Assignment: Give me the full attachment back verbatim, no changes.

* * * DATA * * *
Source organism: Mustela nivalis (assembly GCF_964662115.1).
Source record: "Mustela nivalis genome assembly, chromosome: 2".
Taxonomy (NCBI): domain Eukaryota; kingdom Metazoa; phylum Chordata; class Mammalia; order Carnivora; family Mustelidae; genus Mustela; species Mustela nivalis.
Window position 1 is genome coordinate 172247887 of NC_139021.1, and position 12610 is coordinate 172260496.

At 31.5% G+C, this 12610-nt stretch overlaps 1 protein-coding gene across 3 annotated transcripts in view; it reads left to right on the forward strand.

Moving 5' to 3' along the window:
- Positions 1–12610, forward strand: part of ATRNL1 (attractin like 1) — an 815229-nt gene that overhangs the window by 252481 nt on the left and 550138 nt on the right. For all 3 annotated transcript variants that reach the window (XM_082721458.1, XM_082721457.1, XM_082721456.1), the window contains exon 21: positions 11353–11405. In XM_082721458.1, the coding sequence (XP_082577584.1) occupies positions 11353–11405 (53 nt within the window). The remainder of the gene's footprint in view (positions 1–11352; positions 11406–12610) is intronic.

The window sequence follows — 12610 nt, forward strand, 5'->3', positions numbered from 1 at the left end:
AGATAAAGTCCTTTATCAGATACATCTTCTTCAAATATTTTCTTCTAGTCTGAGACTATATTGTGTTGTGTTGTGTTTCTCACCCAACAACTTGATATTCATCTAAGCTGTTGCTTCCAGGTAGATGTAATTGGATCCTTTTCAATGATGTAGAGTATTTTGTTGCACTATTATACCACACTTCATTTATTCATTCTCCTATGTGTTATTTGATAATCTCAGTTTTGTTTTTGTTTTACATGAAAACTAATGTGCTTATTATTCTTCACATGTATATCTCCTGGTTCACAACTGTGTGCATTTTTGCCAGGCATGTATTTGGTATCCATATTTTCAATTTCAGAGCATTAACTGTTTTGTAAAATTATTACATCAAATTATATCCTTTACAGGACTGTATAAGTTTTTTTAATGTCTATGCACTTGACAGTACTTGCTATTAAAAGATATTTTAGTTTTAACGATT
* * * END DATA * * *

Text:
Source organism: Mustela nivalis (assembly GCF_964662115.1).
Source record: "Mustela nivalis genome assembly, chromosome: 2".
Taxonomy (NCBI): domain Eukaryota; kingdom Metazoa; phylum Chordata; class Mammalia; order Carnivora; family Mustelidae; genus Mustela; species Mustela nivalis.
Window position 1 is genome coordinate 172247887 of NC_139021.1, and position 12610 is coordinate 172260496.

At 31.5% G+C, this 12610-nt stretch overlaps 1 protein-coding gene across 3 annotated transcripts in view; it reads left to right on the forward strand.

Moving 5' to 3' along the window:
- Positions 1–12610, forward strand: part of ATRNL1 (attractin like 1) — an 815229-nt gene that overhangs the window by 252481 nt on the left and 550138 nt on the right. For all 3 annotated transcript variants that reach the window (XM_082721458.1, XM_082721457.1, XM_082721456.1), the window contains exon 21: positions 11353–11405. In XM_082721458.1, the coding sequence (XP_082577584.1) occupies positions 11353–11405 (53 nt within the window). The remainder of the gene's footprint in view (positions 1–11352; positions 11406–12610) is intronic.

The window sequence follows — 12610 nt, forward strand, 5'->3', positions numbered from 1 at the left end:
AGATAAAGTCCTTTATCAGATACATCTTCTTCAAATATTTTCTTCTAGTCTGAGACTATATTGTGTTGTGTTGTGTTTCTCACCCAACAACTTGATATTCATCTAAGCTGTTGCTTCCAGGTAGATGTAATTGGATCCTTTTCAATGATGTAGAGTATTTTGTTGCACTATTATACCACACTTCATTTATTCATTCTCCTATGTGTTATTTGATAATCTCAGTTTTGTTTTTGTTTTACATGAAAACTAATGTGCTTATTATTCTTCACATGTATATCTCCTGGTTCACAACTGTGTGCATTTTTGCCAGGCATGTATTTGGTATCCATATTTTCAATTTCAGAGCATTAACTGTTTTGTAAAATTATTACATCAAATTATATCCTTTACAGGACTGTATAAGTTTTTTTAATGTCTATGCACTTGACAGTACTTGCTATTAAAAGATATTTTAGTTTTAACGATT